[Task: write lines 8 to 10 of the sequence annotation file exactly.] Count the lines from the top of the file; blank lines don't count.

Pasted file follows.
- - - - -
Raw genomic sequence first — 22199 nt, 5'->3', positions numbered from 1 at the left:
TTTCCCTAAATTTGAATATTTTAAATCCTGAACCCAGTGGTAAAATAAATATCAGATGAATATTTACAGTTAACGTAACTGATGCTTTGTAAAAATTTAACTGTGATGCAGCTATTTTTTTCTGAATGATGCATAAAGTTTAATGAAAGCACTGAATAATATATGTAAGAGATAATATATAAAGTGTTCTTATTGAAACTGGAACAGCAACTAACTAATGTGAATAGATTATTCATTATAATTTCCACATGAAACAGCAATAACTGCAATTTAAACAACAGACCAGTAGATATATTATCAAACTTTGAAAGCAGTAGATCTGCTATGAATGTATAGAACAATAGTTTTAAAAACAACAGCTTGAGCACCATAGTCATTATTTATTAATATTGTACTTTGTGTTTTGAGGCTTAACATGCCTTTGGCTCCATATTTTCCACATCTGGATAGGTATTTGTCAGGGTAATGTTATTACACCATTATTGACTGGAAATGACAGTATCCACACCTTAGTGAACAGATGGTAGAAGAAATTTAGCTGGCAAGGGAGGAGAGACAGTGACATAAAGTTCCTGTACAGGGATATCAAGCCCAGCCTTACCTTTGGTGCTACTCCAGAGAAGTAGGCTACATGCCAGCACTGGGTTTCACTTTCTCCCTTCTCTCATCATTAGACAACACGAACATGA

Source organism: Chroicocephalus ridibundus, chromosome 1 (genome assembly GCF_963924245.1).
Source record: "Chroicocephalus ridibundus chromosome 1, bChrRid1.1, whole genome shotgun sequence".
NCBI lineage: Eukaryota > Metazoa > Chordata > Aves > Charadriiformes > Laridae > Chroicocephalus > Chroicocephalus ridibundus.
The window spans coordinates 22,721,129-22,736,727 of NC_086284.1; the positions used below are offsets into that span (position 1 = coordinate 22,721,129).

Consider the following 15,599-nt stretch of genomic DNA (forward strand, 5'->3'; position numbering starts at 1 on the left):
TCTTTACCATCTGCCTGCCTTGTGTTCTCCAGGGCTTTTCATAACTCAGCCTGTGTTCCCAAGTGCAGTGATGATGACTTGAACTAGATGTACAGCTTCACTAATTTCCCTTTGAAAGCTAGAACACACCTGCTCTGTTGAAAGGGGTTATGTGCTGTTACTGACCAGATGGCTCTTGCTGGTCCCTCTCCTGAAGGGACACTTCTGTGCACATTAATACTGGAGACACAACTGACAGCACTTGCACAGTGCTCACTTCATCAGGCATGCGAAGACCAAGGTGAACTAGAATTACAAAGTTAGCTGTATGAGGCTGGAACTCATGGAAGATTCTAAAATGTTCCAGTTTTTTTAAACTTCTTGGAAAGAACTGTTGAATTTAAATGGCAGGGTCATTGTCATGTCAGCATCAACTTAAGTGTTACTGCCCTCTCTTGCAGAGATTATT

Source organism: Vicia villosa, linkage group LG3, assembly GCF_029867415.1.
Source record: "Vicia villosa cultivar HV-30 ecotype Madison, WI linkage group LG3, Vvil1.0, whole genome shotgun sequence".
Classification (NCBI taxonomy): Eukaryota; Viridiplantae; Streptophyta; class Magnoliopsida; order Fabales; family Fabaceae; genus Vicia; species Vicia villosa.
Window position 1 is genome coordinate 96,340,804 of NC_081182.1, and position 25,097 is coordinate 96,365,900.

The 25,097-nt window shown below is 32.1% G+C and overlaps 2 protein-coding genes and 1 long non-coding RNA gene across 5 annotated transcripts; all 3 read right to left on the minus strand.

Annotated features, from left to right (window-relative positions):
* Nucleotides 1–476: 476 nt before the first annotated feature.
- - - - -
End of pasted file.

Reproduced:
TCTTTACCATCTGCCTGCCTTGTGTTCTCCAGGGCTTTTCATAACTCAGCCTGTGTTCCCAAGTGCAGTGATGATGACTTGAACTAGATGTACAGCTTCACTAATTTCCCTTTGAAAGCTAGAACACACCTGCTCTGTTGAAAGGGGTTATGTGCTGTTACTGACCAGATGGCTCTTGCTGGTCCCTCTCCTGAAGGGACACTTCTGTGCACATTAATACTGGAGACACAACTGACAGCACTTGCACAGTGCTCACTTCATCAGGCATGCGAAGACCAAGGTGAACTAGAATTACAAAGTTAGCTGTATGAGGCTGGAACTCATGGAAGATTCTAAAATGTTCCAGTTTTTTTAAACTTCTTGGAAAGAACTGTTGAATTTAAATGGCAGGGTCATTGTCATGTCAGCATCAACTTAAGTGTTACTGCCCTCTCTTGCAGAGATTATT

Source organism: Vicia villosa, linkage group LG3, assembly GCF_029867415.1.
Source record: "Vicia villosa cultivar HV-30 ecotype Madison, WI linkage group LG3, Vvil1.0, whole genome shotgun sequence".